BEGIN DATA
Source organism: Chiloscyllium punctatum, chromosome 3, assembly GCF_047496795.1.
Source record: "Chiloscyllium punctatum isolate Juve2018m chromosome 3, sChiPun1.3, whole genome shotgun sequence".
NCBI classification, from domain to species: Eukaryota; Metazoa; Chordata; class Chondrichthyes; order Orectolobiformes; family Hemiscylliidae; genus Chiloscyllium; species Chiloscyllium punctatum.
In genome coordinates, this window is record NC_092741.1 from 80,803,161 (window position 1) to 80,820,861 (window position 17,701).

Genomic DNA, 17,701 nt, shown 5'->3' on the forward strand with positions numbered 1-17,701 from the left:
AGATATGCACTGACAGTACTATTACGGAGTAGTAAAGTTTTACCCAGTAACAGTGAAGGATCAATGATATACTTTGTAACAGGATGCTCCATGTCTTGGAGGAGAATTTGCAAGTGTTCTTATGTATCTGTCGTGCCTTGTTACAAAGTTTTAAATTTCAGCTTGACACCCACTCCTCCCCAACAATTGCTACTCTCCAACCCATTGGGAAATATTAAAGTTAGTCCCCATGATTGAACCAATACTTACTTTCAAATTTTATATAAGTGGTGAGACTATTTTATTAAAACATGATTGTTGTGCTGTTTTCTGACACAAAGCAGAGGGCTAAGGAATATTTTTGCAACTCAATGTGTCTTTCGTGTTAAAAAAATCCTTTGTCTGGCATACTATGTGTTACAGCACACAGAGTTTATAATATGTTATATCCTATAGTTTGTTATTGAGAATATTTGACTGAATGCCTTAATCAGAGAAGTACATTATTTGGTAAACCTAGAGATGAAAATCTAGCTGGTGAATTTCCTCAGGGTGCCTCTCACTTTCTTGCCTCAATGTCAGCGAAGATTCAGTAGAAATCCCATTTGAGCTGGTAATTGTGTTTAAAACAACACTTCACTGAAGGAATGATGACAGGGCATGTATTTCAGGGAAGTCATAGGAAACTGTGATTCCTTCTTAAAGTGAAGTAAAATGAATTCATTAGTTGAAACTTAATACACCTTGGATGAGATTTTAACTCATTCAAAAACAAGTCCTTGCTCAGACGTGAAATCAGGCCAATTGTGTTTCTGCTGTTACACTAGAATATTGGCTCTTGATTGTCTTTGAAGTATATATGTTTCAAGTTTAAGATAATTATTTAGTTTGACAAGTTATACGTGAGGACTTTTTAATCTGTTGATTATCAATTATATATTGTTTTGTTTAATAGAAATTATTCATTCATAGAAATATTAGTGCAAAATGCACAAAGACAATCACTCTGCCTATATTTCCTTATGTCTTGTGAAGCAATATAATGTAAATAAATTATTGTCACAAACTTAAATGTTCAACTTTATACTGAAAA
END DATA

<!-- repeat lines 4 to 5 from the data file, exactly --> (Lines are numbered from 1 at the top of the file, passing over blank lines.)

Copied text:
In genome coordinates, this window is record NC_092741.1 from 80,803,161 (window position 1) to 80,820,861 (window position 17,701).

Genomic DNA, 17,701 nt, shown 5'->3' on the forward strand with positions numbered 1-17,701 from the left: